CPAC: International panel describes worldwide battle between liberalism and conservatism

by mcardinal

Willie R. Tubbs, FISM News


ORLANDO – Conservatives from the nations of Hungary, Italy, Mexico, and Japan uniformly called Conservatism a transnational movement of international importance, and indicated that American arguments over COVID restrictions, parental rights, and personal liberty were of equal importance around the world.

In a series of speeches collectively titled “CPAC: The Whole World is Watching,” a series of international Conservatives urged their American counterparts to fight on.

“The only way of being rebels is to preserve who we are,” Giorgia Meloni, leader of the Conservative Brothers of Italy party, said. “The only way to be rebels is to be Conservative.”

Meloni said leftists in Italy and abroad have bred worldwide chaos, but that people across the globe were resisting.

“We are not monkeys, we are not even rhinos,” Meloni said. “We will not be a part of their zoo!”

Later, Eduardo Verástegui, an actor and filmmaker from Mexico, said unity between his home country and the United States, where he has worked extensively, was necessary, especially in the fight against child exploitation.

“I believe that we can end this nightmare if we work together,” Verástegui said. “This is a global problem, especially [for the] U.S. and Mexico. Sadly, the U.S. is the No. 1 consumer of child sex. Sadly, Mexico is the No. 1 provider.”

Verástegui blamed open immigration, which he said was created by the Biden-Harris Administration, for creating an environment in which child exploitation is made easier.

“These unprecedented and massive flows of people are not humane,” Verástegui said. “Far from it.”

Verástegui described the trek from southern to northern Mexico as “a corridor of terror” which creates a modern form of slavery and facilitates violent crime, child abuse, and rape.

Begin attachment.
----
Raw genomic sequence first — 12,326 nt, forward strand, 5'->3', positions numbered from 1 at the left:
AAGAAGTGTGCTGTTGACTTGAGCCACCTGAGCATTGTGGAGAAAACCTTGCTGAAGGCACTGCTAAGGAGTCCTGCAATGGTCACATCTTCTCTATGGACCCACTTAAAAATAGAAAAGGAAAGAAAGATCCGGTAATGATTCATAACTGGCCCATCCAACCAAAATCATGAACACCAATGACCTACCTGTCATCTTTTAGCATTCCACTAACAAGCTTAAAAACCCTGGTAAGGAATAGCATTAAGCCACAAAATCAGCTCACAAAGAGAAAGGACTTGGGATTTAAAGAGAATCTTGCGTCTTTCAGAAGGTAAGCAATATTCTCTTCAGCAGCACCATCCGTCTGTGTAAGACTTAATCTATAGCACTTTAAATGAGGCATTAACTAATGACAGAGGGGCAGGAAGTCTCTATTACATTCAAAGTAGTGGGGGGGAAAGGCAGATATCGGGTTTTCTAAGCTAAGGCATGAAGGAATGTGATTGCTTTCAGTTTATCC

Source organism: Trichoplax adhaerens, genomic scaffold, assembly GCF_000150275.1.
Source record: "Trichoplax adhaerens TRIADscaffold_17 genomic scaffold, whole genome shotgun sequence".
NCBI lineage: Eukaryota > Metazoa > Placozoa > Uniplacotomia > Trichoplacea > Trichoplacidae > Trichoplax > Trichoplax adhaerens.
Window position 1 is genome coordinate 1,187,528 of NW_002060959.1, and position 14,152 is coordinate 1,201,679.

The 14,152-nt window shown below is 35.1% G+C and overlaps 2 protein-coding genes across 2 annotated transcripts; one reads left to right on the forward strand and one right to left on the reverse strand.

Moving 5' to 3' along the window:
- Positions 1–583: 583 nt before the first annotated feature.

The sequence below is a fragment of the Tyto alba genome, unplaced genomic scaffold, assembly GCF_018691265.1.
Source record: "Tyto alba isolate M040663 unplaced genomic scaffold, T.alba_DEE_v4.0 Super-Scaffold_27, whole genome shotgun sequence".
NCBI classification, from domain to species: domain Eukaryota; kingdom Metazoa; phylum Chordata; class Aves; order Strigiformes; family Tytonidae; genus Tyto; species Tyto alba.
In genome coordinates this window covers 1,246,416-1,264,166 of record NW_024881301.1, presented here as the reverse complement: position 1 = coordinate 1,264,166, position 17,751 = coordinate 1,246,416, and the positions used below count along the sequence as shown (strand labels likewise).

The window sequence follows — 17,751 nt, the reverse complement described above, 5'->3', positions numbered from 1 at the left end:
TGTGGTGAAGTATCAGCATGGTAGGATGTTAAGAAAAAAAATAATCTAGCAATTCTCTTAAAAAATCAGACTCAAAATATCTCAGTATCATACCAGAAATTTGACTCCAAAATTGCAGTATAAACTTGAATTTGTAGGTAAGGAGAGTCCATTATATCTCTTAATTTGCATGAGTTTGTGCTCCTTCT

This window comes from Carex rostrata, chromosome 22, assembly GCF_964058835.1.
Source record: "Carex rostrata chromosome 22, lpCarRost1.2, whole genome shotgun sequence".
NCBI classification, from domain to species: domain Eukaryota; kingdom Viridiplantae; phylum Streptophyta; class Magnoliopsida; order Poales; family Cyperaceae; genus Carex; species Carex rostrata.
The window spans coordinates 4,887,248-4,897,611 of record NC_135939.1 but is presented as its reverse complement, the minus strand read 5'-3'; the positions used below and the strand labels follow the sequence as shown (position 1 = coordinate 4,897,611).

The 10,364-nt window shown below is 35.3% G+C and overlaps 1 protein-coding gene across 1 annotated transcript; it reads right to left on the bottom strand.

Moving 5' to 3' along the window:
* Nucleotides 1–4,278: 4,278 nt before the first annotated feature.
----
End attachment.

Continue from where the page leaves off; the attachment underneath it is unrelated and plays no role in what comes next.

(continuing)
“My friends, wasn’t Kamala supposed to fix this,” Verástegui asked. “Where is she? Where is Kamala?” He then asked the same question in Spanish.

Verástegui was not the only speaker to show an appreciation for the taste of the CPAC audience.

Miklós Szánthó, director of the Center for Fundamental Rights in Hungary, got a massive applause when he ended his speech by saying “Let’s Go Brandon!”

Jay Aeba, chair of the Japanese Conservative Union, brought the crowd to its feet when, through an interpreter, he referred to President Joe Biden as “former Vice President Joe Biden” and accused the president of “giving a greenlight to the world” by being weak on foreign policy.

Aeba also urged the audience to be active participants in social media, particularly the metaverse.

“[Unlike] social media, unlike academia and other pillars of culture, we can’t cede that to the Left like we did,” Aeba said. “We have to enter it now to make sure that Conservative voices can be heard.”

While the topics varied, the unifying theme of the speeches was an international call for American Conservatives to continue to push for change at home while supporting fellow Conservatives abroad.

“[We] are not just neighbors, we are brothers and sisters,” Verástegui said. “Our histories and the lives of our people are intertwined. Believe me, when you stand for freedom here in America, it inspires us.”

Aeba warned, “Things like authoritarianism will travel from Japan to America overnight. That’s why we have to care about what’s happening in other parts of the world.”

CPAC organizers seem to have headed the call and announced upcoming meetings in both Hungary and Mexico.